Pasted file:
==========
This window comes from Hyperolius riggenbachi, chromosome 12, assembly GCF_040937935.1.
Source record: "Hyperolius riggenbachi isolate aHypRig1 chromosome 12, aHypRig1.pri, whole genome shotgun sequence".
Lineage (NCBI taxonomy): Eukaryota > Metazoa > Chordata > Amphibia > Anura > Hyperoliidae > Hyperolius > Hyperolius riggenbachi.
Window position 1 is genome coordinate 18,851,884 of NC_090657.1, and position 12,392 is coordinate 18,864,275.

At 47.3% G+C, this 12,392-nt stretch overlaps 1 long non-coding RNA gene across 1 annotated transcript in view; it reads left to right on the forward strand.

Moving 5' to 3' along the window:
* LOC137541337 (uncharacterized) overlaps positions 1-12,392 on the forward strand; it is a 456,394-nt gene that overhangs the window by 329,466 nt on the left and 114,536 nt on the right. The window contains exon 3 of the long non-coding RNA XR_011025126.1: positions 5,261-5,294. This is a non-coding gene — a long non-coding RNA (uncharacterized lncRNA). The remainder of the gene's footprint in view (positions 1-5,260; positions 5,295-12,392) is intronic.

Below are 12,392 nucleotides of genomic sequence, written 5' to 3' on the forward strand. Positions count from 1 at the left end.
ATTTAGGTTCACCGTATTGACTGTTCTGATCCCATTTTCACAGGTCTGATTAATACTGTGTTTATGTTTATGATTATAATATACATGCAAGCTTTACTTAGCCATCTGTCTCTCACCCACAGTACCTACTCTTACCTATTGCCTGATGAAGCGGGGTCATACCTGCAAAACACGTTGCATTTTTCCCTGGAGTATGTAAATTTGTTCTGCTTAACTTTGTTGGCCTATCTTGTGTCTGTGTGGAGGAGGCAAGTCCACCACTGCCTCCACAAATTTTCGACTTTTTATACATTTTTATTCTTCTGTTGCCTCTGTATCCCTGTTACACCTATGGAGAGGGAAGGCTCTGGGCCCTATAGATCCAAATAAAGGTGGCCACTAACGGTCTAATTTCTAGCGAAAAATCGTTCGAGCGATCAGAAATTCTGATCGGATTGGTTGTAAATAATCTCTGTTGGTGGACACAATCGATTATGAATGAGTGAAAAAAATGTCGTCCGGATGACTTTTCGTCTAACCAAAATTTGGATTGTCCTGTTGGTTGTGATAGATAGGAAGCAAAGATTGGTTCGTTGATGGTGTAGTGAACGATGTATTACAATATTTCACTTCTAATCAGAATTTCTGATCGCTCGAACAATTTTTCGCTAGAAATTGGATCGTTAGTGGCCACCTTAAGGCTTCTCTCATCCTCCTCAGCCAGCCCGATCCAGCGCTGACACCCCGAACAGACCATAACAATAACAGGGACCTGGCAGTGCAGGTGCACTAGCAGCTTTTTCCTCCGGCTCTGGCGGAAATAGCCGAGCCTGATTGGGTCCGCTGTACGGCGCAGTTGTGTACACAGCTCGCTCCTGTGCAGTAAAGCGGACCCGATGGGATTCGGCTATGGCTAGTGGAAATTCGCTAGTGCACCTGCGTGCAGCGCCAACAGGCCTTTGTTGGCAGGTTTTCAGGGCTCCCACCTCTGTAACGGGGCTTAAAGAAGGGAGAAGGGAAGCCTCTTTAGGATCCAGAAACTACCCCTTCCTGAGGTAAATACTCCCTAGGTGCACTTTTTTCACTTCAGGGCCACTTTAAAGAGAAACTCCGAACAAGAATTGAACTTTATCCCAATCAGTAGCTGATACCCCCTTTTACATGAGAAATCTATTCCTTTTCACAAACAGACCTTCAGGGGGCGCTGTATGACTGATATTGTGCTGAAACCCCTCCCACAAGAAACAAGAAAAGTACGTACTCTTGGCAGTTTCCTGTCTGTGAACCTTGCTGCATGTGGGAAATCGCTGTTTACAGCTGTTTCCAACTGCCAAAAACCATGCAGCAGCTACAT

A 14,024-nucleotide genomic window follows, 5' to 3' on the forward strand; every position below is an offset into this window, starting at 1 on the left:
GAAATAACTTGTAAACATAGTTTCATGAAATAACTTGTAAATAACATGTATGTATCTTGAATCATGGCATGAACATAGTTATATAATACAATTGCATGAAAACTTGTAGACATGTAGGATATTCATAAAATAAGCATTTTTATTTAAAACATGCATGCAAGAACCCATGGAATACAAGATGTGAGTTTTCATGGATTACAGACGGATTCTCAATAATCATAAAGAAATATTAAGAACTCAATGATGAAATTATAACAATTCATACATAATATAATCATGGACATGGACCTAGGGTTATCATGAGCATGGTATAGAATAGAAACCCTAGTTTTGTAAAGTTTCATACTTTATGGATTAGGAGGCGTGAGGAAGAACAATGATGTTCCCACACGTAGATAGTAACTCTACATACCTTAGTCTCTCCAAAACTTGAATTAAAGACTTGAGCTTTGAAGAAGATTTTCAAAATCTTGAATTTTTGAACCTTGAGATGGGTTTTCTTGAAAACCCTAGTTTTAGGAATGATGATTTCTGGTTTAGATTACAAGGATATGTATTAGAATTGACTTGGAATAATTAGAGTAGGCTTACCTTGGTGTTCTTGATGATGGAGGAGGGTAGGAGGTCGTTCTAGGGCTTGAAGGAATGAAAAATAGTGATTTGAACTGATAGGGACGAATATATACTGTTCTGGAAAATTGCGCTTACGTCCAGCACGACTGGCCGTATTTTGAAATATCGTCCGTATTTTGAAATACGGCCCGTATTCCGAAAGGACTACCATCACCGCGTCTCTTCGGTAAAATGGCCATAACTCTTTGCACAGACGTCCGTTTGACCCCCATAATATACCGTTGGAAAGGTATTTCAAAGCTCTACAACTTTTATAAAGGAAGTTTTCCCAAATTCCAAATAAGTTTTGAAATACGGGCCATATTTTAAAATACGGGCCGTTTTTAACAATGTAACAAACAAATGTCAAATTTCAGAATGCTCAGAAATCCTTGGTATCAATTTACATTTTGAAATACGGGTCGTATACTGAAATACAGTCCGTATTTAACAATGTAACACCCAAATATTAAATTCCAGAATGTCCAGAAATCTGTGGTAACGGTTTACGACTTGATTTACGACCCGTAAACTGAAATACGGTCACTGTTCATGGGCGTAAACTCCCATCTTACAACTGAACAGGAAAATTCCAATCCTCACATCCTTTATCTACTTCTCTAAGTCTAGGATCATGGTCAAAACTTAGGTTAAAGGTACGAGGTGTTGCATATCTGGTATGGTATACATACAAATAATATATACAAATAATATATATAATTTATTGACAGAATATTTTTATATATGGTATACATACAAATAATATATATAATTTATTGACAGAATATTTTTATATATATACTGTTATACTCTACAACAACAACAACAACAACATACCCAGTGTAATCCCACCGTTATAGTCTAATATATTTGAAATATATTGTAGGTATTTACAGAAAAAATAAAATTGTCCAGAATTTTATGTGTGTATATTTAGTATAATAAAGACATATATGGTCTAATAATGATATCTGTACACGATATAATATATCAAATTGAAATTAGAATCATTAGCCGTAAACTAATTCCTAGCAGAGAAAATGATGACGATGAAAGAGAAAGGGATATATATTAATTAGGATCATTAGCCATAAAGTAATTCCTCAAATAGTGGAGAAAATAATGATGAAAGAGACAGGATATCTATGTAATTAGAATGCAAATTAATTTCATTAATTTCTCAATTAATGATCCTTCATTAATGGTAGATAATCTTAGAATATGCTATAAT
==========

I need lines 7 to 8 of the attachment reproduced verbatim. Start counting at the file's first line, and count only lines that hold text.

* LOC137541337 (uncharacterized) overlaps positions 1-12,392 on the forward strand; it is a 456,394-nt gene that overhangs the window by 329,466 nt on the left and 114,536 nt on the right. The window contains exon 3 of the long non-coding RNA XR_011025126.1: positions 5,261-5,294. This is a non-coding gene — a long non-coding RNA (uncharacterized lncRNA). The remainder of the gene's footprint in view (positions 1-5,260; positions 5,295-12,392) is intronic.

Below are 12,392 nucleotides of genomic sequence, written 5' to 3' on the forward strand. Positions count from 1 at the left end.